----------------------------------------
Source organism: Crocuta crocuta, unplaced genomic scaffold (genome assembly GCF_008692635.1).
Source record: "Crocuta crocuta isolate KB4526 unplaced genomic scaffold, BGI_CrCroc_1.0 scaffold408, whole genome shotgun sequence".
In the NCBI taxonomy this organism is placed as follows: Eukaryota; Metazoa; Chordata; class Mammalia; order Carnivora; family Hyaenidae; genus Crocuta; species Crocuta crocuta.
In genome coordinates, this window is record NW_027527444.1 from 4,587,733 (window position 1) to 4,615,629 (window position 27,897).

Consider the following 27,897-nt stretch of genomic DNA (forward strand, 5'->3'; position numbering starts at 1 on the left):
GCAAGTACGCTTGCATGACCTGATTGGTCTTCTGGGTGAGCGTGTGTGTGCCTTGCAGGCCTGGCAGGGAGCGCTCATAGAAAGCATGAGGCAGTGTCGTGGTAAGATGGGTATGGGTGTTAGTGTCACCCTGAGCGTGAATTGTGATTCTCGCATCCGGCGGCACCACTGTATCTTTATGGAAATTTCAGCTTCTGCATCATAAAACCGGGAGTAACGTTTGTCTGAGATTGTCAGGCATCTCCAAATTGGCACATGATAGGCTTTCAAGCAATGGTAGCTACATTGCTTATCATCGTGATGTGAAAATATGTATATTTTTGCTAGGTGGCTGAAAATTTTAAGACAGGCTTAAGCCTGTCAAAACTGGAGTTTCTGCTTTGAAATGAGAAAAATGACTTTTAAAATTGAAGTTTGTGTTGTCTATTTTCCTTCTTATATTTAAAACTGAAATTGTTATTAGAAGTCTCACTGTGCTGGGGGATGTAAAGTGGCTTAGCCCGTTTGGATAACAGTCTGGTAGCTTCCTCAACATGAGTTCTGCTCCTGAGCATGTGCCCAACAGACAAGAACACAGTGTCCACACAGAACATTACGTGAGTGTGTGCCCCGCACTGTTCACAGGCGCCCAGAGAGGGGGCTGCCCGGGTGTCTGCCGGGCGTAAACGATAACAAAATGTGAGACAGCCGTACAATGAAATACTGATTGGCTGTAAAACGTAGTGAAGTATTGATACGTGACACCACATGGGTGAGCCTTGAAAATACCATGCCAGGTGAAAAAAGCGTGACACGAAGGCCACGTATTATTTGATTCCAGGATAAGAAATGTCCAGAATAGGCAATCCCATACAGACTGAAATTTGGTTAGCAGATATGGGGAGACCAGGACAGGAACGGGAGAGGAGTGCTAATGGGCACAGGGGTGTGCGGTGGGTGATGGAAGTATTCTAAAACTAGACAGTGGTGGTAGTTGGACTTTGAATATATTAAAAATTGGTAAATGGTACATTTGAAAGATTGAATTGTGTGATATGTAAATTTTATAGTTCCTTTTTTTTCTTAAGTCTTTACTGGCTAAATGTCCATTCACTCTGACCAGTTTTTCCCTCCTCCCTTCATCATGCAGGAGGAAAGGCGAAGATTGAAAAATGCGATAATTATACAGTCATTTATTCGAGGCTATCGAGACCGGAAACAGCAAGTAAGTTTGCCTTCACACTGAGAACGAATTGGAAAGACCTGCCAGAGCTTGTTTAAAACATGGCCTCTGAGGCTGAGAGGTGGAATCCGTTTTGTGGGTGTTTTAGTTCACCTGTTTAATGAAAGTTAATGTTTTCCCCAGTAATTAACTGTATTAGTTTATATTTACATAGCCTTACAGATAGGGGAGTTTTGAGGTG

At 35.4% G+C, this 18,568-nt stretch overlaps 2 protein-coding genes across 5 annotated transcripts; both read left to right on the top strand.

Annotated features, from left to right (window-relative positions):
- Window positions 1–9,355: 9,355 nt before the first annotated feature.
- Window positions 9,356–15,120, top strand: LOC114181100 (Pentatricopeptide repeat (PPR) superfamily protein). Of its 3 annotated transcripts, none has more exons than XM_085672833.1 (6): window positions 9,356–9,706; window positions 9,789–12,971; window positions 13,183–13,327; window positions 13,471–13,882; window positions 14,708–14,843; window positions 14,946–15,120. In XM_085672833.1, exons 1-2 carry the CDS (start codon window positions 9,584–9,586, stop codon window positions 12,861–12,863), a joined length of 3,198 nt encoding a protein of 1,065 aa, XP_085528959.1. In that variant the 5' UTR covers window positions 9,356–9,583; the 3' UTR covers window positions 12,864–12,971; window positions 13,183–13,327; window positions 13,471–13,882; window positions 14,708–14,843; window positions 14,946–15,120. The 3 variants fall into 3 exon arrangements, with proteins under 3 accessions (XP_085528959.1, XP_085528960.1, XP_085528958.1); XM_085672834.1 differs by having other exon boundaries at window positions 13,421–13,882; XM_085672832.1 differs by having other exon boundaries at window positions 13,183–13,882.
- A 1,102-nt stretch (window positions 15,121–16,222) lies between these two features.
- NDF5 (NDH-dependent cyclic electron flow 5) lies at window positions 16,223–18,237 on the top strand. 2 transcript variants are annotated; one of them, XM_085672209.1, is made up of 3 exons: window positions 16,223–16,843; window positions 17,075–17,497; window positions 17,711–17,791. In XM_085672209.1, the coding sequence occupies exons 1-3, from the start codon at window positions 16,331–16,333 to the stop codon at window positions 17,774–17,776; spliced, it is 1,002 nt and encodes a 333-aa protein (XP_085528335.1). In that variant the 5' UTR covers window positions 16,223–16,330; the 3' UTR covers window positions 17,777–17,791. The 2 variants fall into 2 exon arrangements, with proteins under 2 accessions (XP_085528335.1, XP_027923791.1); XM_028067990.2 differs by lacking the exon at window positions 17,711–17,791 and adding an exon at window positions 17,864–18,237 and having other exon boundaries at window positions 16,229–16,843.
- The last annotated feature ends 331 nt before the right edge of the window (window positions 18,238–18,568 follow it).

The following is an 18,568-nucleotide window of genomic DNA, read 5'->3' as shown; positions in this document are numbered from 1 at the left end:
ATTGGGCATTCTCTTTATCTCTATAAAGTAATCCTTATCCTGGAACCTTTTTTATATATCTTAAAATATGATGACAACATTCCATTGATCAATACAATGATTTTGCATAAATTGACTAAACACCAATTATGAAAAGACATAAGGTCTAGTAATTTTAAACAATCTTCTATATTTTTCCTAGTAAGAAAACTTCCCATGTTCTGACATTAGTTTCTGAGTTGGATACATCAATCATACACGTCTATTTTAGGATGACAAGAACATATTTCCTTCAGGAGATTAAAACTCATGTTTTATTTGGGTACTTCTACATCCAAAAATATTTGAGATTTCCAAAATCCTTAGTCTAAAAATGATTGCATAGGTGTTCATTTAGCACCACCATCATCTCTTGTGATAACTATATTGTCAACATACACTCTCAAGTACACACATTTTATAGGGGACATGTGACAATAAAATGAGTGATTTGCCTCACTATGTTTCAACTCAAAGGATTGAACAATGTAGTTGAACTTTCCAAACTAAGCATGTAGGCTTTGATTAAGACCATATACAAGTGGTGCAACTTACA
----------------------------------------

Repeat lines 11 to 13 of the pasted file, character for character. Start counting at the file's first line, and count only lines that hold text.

- A 1,102-nt stretch (window positions 15,121–16,222) lies between these two features.
- NDF5 (NDH-dependent cyclic electron flow 5) lies at window positions 16,223–18,237 on the top strand. 2 transcript variants are annotated; one of them, XM_085672209.1, is made up of 3 exons: window positions 16,223–16,843; window positions 17,075–17,497; window positions 17,711–17,791. In XM_085672209.1, the coding sequence occupies exons 1-3, from the start codon at window positions 16,331–16,333 to the stop codon at window positions 17,774–17,776; spliced, it is 1,002 nt and encodes a 333-aa protein (XP_085528335.1). In that variant the 5' UTR covers window positions 16,223–16,330; the 3' UTR covers window positions 17,777–17,791. The 2 variants fall into 2 exon arrangements, with proteins under 2 accessions (XP_085528335.1, XP_027923791.1); XM_028067990.2 differs by lacking the exon at window positions 17,711–17,791 and adding an exon at window positions 17,864–18,237 and having other exon boundaries at window positions 16,229–16,843.
- The last annotated feature ends 331 nt before the right edge of the window (window positions 18,238–18,568 follow it).